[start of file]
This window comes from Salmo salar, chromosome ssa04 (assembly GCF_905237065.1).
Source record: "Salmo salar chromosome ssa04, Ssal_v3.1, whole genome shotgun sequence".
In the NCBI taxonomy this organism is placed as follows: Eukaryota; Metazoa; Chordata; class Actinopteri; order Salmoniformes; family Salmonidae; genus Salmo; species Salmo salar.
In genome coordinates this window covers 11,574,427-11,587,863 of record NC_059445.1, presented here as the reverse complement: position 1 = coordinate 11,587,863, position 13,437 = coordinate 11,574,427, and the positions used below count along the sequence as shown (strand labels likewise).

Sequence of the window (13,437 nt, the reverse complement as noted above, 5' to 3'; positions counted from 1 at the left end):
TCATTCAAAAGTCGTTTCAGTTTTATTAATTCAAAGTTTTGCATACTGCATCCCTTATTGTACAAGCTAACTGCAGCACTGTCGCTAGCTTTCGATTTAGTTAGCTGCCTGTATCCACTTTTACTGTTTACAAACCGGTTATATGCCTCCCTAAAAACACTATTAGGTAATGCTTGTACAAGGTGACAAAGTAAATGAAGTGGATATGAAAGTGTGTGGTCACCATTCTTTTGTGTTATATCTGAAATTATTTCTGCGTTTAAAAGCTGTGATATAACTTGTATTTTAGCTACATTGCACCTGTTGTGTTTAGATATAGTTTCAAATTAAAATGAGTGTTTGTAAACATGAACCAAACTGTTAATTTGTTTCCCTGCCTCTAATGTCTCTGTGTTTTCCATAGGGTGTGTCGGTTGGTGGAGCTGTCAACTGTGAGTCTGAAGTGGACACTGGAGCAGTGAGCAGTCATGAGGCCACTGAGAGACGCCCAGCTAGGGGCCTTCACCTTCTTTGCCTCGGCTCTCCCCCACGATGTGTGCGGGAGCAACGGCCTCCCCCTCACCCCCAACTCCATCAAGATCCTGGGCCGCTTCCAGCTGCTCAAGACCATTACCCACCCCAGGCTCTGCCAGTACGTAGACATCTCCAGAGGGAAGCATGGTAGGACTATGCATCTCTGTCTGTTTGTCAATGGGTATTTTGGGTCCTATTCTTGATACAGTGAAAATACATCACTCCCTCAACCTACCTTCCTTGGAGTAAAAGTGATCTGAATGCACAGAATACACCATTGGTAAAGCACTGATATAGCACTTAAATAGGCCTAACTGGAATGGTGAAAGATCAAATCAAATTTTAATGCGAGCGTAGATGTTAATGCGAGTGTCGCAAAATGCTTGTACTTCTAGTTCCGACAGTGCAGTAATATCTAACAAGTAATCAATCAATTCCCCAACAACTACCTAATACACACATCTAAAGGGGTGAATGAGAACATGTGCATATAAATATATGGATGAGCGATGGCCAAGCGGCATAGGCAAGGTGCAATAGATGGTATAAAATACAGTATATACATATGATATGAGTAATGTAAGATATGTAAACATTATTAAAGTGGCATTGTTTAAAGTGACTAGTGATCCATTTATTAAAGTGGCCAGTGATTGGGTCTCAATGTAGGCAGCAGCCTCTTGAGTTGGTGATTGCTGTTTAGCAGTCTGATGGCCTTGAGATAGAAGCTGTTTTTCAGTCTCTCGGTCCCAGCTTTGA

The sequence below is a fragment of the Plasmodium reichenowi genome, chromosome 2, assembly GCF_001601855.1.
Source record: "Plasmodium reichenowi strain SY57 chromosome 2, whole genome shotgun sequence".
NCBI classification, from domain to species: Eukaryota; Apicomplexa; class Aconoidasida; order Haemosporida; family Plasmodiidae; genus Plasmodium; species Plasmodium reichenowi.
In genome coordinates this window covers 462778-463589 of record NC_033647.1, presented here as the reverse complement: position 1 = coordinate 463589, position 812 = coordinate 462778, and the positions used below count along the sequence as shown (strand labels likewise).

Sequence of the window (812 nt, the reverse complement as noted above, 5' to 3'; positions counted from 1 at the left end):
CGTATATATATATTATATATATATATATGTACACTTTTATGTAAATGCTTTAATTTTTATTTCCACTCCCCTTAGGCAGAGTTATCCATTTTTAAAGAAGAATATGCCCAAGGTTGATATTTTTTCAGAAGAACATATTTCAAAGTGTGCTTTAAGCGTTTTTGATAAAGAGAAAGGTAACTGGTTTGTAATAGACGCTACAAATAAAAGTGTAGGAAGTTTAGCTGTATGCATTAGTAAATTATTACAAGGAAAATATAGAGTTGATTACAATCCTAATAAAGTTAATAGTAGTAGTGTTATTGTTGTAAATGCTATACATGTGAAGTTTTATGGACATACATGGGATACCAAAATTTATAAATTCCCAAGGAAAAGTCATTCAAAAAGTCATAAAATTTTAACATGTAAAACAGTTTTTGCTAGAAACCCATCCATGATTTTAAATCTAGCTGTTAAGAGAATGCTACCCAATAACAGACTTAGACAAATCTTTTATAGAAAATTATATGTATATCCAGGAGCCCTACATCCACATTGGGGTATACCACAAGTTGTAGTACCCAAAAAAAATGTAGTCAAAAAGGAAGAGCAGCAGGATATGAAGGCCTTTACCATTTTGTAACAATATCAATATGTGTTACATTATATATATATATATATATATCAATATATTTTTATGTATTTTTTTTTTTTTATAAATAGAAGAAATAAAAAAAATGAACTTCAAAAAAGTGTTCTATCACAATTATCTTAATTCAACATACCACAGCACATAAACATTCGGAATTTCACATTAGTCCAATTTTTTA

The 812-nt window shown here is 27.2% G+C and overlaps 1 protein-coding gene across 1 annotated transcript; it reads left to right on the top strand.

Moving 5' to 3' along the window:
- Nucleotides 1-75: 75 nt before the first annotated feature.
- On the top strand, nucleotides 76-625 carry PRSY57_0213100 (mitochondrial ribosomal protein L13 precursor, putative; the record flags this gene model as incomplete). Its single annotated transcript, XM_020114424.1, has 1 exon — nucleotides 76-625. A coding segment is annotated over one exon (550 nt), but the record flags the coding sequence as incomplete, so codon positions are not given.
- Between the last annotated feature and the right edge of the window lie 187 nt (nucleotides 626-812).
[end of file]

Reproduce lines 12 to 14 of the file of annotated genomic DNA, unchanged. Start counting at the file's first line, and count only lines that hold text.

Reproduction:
CGTATATATATATTATATATATATATATGTACACTTTTATGTAAATGCTTTAATTTTTATTTCCACTCCCCTTAGGCAGAGTTATCCATTTTTAAAGAAGAATATGCCCAAGGTTGATATTTTTTCAGAAGAACATATTTCAAAGTGTGCTTTAAGCGTTTTTGATAAAGAGAAAGGTAACTGGTTTGTAATAGACGCTACAAATAAAAGTGTAGGAAGTTTAGCTGTATGCATTAGTAAATTATTACAAGGAAAATATAGAGTTGATTACAATCCTAATAAAGTTAATAGTAGTAGTGTTATTGTTGTAAATGCTATACATGTGAAGTTTTATGGACATACATGGGATACCAAAATTTATAAATTCCCAAGGAAAAGTCATTCAAAAAGTCATAAAATTTTAACATGTAAAACAGTTTTTGCTAGAAACCCATCCATGATTTTAAATCTAGCTGTTAAGAGAATGCTACCCAATAACAGACTTAGACAAATCTTTTATAGAAAATTATATGTATATCCAGGAGCCCTACATCCACATTGGGGTATACCACAAGTTGTAGTACCCAAAAAAAATGTAGTCAAAAAGGAAGAGCAGCAGGATATGAAGGCCTTTACCATTTTGTAACAATATCAATATGTGTTACATTATATATATATATATATATATCAATATATTTTTATGTATTTTTTTTTTTTTATAAATAGAAGAAATAAAAAAAATGAACTTCAAAAAAGTGTTCTATCACAATTATCTTAATTCAACATACCACAGCACATAAACATTCGGAATTTCACATTAGTCCAATTTTTTA

The 812-nt window shown here is 27.2% G+C and overlaps 1 protein-coding gene across 1 annotated transcript; it reads left to right on the top strand.

Moving 5' to 3' along the window: